TiFF 2012: Zaytoun, Apres Mai, Underground: The Julian Assange Story, End Of Watch
Posted on Saturday September 15, 2012, 20:10 by Damon Wise in Under The Radar
Zaytoun (pictured) is a somewhat leftfield next movie for the people behind The King's Speech. One would assume it might be something slightly bigger and starrier, maybe even more American – in short, something like Extremely Loud And Incredibly Close. Instead, they have given us Zaytoun – from the Arabic word for olive – which couldn't be more different. Although it also comes from a very worthy place, Eran Riklis's film goes to the opposite side of the world for this sweet, subtle road movie. Like The King's Speech, it is the story of a very unlikely friendship, this one much explicitly crossing the tracks, so to speak, since the gulf here is so much more than social.
My one quarrel with Zaytoun is that, for once, it requires the viewer to do a lot of catching up from the outset. Thankfully there is no voiceover, and neither should there be, but it takes a little while to get a handle on the history of the film's setting. We begin in Beirut in 1982, where displaced Palestinians live in settlement camps and the young Fahed (Abedallah El Akal) makes his living on the streets. Fahed doesn't care much for school, joins the Palestinian resistance movement when he's basically forced to, but becomes much more politicised when his father is killed in an air strike. He is not best pleased, then, when his newfound friends in the militia capture an Israeli soldier, Yoni (Stephen Dorff), and while Fahed is standing guard, Yoni makes him a deal: if Fahed will help him escape, Yoni will drive him to his father's beloved but long-abandoned village in the old country.
The deal is struck, and so begins a very unusual buddy movie. It takes a while to accept Dorff as an Israeli, and there's perhaps not enough tension in the friendship to sustain the second half of the movie. El Akal, however, is a real find, and through him Zaytoun does articulate some very awkward questions about the situation in Israel. Fahed and Yoni are two people with the same quest, to get home, and in a very understated, humane way, Riklis seems to be saying that every man has the right to know who he is, and that our roots are part of us and should never be denied us.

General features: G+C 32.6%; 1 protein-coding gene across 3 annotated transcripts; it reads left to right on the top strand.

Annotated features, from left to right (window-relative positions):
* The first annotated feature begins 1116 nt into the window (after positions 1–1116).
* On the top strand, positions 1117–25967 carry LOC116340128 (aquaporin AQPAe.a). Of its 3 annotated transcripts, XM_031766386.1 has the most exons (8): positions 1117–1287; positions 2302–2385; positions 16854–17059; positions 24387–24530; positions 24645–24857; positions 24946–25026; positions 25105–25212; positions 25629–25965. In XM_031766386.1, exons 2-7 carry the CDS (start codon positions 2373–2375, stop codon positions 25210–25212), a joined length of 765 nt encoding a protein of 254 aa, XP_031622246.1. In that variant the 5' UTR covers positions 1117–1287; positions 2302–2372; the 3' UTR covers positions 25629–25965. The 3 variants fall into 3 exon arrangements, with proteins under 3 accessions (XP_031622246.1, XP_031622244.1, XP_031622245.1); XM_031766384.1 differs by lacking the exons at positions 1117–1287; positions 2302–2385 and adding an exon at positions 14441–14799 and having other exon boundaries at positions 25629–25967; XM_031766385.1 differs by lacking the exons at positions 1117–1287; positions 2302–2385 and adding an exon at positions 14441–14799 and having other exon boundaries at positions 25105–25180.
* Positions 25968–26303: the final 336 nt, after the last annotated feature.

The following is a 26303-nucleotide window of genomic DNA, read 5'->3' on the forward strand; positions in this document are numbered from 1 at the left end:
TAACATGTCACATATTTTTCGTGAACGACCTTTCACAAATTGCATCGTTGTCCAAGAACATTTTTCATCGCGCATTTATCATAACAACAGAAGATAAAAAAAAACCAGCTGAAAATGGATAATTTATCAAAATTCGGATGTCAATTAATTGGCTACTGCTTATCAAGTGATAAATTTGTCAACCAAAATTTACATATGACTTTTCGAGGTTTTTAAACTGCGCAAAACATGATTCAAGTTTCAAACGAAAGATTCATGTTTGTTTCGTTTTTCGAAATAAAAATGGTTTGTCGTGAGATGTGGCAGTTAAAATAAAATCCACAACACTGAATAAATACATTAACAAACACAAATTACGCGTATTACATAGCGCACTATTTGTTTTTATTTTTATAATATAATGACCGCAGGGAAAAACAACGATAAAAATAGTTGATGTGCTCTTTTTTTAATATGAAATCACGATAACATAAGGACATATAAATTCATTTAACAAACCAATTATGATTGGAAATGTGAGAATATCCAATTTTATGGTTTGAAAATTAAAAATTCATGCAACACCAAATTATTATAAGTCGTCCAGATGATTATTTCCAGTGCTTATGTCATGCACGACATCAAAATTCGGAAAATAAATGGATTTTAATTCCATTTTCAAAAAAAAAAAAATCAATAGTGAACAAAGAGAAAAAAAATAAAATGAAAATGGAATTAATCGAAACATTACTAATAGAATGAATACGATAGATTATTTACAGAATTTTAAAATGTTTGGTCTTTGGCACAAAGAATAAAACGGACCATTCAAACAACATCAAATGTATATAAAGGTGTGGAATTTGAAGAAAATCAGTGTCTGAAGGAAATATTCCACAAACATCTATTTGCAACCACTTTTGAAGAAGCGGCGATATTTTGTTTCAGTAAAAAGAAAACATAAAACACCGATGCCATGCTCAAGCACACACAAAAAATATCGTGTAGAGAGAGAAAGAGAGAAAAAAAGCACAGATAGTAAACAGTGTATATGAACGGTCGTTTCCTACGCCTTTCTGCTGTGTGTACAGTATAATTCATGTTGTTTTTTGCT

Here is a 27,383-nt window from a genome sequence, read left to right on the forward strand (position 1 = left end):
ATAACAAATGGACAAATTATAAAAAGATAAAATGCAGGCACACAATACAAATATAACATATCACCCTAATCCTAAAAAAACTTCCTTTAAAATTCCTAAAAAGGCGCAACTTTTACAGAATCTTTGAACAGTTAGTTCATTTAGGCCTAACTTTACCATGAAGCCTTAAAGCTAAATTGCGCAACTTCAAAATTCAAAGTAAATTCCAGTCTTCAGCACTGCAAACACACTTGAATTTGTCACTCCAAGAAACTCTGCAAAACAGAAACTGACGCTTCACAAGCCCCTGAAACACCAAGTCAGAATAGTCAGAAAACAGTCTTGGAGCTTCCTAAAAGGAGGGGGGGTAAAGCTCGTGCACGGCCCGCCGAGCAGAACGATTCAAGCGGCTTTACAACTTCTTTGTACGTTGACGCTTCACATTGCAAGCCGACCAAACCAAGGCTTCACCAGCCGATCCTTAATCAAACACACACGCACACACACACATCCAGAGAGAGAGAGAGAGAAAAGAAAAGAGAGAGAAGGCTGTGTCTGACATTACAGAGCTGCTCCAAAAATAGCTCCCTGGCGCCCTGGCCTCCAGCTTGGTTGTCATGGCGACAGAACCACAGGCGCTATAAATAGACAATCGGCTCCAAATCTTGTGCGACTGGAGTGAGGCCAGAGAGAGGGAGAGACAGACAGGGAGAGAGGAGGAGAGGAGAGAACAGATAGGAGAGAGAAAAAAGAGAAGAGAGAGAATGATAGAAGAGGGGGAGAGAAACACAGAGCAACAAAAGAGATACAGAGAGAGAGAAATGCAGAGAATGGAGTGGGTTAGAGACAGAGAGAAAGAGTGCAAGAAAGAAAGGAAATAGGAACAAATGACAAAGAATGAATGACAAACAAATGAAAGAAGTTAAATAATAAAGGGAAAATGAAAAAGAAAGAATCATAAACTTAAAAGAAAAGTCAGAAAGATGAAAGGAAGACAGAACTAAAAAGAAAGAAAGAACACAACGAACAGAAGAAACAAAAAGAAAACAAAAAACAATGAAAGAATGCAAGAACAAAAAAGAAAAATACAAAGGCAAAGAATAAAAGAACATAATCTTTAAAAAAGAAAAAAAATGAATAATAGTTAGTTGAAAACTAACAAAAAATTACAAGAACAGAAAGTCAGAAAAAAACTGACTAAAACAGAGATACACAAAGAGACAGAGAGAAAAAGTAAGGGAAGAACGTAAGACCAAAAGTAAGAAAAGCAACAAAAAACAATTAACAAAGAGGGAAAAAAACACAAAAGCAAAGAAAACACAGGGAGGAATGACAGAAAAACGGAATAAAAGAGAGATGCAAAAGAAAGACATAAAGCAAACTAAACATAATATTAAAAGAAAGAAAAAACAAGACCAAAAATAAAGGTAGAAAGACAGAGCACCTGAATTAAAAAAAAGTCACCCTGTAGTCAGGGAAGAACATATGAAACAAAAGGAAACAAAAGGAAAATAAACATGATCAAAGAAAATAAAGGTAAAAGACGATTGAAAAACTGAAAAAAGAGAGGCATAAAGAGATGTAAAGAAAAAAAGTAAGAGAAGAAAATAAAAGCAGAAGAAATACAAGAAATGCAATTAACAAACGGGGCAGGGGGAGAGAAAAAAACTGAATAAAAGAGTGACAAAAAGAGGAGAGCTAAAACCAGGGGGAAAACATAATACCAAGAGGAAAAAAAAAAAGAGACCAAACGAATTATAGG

Another film I liked and especially appreciated for its lack of voiceover was Olivier Assayas's Apres Mai (aka Something In The Air). After the wonderful Carlos, this isn't about to make any great commercial headway for the French director, but for those who are tracking him, this is very atmospheric, stylish piece that lives up to expectations technically, even if the story is nebulous. Clement Metayer stars as Gilles, a few teenage schoolboy caught up in the political change that swept France in the aftermath of the student riots of May 1968. A protest at school backfires when a security guard is hospitalised by a bag of cement, and so Gilles goes on the run with his sometime girlfriend. That really is the bulk of the core plot, but Assayas has fashioned something beautifully oblique and – dare I say – even Proustian in the vignettes that ensue. Period detail is outstanding, as is the use of prog rock (notably Soft Machine in a terrific party scene), and any film that ends up in Pinewood studios with football-playing Nazis, a U-boat and a dinosaur must be great, mustn't it?
Less overtly radical in its politics was Robert Connolly's Underground: The Julian Assange Story, another near-perfect period piece, this time chronicling the behaviour of Wikileaks founder Julian Assange in his early years as a computer hacker. Even if you think you've had your fill of Ecuador's most famous lodger, there are some surprises in store, mostly regarding his youth – ten years of which were spent on the run from his cult-member stepfather. Alex Williams is uncanny as the young Assange, and Connolly makes him very sympathetic, though perhaps not as much as hangdog cop Ken Roberts (Anthony LaPaglia), whose attempts to get to Assange first stem more from a desire to save him from the wrath of the Pentagon than to see him banged up. Today, the story has a pretty uncomfortable prescience, what with the extradition threats and the Swedish sex scandal, but Underground paints Assange as a rebel with a cause and a conscience, albeit one with an unfortunate set of people skills when it comes to dealing with any woman other than his mother.
David Ayer's End Of Watch came with a lot of advance buzz, most of which it deserved. An interesting corrective to the average cop flick, it stars Jake Gyllenhaal and Michael Pena as Officers Taylor and Zavala, two ordinary cops on the LAPD beat. The bulk of the film deals with their incredibly close friendship; Pena is married to his longtime sweetheart, Taylor has just met the girl of his dreams and has decided to propose. And while this absorbing, impressively scripted (and acted) human drama plays out, a more conventional crime plot plays out too, as the pair stumble on a violent drug cartel that is sweeping into South Central. Though Ayer handles the latter very well indeed, with satisfying gunplay and some scorching car chases, the two halves don't always meet in the middle, which he tries to resolve with some neat, Pulp Fiction-style sleight of hand at the end. I liked it enough, but, for me, the balance of action and heart was never really quite right.